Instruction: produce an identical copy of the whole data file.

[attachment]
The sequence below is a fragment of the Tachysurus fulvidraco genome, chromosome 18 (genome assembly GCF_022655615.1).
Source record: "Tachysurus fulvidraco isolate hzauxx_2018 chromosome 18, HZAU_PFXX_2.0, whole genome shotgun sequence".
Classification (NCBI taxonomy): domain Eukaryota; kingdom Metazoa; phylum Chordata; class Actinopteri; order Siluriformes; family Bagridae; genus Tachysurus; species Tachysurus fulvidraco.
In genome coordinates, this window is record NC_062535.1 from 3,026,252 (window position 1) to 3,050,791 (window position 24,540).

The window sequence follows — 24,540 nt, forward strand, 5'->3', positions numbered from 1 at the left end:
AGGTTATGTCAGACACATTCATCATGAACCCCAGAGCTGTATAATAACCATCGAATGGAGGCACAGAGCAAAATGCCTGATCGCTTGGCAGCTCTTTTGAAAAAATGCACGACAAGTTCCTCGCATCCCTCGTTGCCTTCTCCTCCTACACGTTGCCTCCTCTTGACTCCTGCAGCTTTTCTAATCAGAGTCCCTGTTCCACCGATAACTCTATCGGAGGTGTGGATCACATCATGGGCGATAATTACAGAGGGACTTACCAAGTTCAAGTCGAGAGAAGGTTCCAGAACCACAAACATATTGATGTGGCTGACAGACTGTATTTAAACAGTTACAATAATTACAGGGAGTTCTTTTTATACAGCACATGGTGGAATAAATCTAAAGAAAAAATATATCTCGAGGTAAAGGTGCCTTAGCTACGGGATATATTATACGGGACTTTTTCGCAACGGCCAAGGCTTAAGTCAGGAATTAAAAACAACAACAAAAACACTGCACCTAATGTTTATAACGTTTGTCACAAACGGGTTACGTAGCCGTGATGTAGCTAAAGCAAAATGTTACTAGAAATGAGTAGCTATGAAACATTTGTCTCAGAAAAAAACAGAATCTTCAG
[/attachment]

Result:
The sequence below is a fragment of the Tachysurus fulvidraco genome, chromosome 18 (genome assembly GCF_022655615.1).
Source record: "Tachysurus fulvidraco isolate hzauxx_2018 chromosome 18, HZAU_PFXX_2.0, whole genome shotgun sequence".
Classification (NCBI taxonomy): domain Eukaryota; kingdom Metazoa; phylum Chordata; class Actinopteri; order Siluriformes; family Bagridae; genus Tachysurus; species Tachysurus fulvidraco.
In genome coordinates, this window is record NC_062535.1 from 3,026,252 (window position 1) to 3,050,791 (window position 24,540).

The window sequence follows — 24,540 nt, forward strand, 5'->3', positions numbered from 1 at the left end:
AGGTTATGTCAGACACATTCATCATGAACCCCAGAGCTGTATAATAACCATCGAATGGAGGCACAGAGCAAAATGCCTGATCGCTTGGCAGCTCTTTTGAAAAAATGCACGACAAGTTCCTCGCATCCCTCGTTGCCTTCTCCTCCTACACGTTGCCTCCTCTTGACTCCTGCAGCTTTTCTAATCAGAGTCCCTGTTCCACCGATAACTCTATCGGAGGTGTGGATCACATCATGGGCGATAATTACAGAGGGACTTACCAAGTTCAAGTCGAGAGAAGGTTCCAGAACCACAAACATATTGATGTGGCTGACAGACTGTATTTAAACAGTTACAATAATTACAGGGAGTTCTTTTTATACAGCACATGGTGGAATAAATCTAAAGAAAAAATATATCTCGAGGTAAAGGTGCCTTAGCTACGGGATATATTATACGGGACTTTTTCGCAACGGCCAAGGCTTAAGTCAGGAATTAAAAACAACAACAAAAACACTGCACCTAATGTTTATAACGTTTGTCACAAACGGGTTACGTAGCCGTGATGTAGCTAAAGCAAAATGTTACTAGAAATGAGTAGCTATGAAACATTTGTCTCAGAAAAAAACAGAATCTTCAG